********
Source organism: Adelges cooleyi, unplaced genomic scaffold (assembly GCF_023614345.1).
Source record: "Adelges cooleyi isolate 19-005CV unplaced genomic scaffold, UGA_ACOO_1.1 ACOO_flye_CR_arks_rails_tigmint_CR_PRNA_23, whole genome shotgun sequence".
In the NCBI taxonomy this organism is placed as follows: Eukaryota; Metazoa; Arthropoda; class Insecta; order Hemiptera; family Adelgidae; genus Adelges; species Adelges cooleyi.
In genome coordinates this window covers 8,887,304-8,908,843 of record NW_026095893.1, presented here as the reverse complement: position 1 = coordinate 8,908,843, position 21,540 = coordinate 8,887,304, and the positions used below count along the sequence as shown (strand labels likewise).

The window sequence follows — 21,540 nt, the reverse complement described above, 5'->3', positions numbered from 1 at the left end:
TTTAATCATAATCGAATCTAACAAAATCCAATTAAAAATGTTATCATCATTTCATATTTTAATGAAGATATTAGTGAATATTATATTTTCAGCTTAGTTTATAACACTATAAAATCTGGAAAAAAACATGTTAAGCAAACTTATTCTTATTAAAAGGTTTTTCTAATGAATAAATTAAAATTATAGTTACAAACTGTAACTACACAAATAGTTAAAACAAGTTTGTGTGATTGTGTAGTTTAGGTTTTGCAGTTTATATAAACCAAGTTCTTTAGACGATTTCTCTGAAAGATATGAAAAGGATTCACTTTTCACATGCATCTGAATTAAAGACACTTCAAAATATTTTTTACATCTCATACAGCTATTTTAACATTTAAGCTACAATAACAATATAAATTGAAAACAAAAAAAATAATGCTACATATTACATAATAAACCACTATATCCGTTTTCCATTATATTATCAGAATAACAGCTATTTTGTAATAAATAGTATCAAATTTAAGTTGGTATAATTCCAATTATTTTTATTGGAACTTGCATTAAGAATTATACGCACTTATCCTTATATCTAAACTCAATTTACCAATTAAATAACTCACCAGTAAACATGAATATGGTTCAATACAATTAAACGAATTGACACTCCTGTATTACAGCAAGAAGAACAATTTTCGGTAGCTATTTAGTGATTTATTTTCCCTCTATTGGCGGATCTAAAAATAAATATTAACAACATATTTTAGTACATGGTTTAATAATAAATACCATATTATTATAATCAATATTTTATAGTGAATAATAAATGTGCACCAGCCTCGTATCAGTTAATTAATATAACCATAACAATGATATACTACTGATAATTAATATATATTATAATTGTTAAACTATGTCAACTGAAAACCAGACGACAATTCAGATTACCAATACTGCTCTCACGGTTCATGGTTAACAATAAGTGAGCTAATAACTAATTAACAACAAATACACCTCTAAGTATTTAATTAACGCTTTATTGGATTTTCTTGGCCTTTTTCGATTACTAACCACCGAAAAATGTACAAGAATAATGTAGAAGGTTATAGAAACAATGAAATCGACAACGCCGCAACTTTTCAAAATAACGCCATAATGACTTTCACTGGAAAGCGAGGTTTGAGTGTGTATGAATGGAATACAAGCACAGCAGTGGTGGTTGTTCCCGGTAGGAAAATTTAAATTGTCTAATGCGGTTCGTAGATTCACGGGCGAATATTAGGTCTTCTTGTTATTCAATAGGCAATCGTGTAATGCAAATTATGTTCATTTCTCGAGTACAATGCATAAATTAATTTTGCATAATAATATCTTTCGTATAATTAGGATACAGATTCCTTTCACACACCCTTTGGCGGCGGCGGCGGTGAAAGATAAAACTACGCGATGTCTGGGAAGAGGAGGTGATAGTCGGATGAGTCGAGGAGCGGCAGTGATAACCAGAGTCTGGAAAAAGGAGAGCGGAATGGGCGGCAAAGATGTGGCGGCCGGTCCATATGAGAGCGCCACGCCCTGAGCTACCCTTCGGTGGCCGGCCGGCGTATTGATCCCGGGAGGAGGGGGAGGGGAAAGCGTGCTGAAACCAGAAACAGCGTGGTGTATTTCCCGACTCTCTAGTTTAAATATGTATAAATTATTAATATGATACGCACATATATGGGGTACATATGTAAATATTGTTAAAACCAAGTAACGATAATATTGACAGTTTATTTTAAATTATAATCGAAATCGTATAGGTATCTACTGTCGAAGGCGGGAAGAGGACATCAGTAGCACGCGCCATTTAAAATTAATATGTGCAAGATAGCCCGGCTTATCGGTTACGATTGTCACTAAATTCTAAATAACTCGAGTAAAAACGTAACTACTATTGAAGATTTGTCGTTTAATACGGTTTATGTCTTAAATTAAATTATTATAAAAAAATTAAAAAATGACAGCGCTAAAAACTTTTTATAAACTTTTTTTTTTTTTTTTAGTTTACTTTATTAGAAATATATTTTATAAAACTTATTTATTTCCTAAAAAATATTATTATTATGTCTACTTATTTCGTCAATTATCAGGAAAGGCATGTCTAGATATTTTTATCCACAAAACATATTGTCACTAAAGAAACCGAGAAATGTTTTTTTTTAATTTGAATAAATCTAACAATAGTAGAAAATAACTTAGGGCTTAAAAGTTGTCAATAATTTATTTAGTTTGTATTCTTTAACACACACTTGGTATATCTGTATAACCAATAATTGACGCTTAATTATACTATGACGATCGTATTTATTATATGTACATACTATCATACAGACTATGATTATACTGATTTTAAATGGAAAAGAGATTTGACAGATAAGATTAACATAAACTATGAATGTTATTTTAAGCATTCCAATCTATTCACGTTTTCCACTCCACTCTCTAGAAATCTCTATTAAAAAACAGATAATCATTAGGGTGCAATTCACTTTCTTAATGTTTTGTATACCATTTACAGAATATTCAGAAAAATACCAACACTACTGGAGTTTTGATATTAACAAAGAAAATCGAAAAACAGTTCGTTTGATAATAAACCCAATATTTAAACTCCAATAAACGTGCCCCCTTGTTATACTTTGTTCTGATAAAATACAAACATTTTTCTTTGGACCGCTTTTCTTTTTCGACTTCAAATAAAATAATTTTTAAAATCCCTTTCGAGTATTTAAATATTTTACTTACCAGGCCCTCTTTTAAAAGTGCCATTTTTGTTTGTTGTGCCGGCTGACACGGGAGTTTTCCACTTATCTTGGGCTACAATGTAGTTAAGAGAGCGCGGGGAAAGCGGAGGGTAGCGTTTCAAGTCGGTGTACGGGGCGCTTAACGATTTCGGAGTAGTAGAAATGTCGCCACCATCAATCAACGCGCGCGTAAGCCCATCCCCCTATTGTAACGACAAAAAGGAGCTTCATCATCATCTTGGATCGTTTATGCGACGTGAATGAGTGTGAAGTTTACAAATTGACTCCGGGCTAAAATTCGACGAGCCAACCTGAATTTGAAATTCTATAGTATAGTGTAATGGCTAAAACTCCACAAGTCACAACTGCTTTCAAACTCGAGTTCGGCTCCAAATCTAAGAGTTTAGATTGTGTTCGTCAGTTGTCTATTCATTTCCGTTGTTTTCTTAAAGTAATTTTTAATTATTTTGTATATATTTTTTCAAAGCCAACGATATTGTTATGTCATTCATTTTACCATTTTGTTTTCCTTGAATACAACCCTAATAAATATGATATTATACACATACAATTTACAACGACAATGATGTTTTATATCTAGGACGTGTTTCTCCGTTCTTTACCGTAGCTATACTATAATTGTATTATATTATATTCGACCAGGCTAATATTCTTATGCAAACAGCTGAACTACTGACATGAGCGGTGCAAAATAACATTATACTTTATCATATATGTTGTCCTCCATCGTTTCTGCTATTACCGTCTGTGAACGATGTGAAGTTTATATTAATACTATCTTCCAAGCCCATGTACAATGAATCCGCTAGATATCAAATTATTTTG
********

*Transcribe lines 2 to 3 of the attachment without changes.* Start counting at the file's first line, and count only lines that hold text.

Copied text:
Source record: "Adelges cooleyi isolate 19-005CV unplaced genomic scaffold, UGA_ACOO_1.1 ACOO_flye_CR_arks_rails_tigmint_CR_PRNA_23, whole genome shotgun sequence".
In the NCBI taxonomy this organism is placed as follows: Eukaryota; Metazoa; Arthropoda; class Insecta; order Hemiptera; family Adelgidae; genus Adelges; species Adelges cooleyi.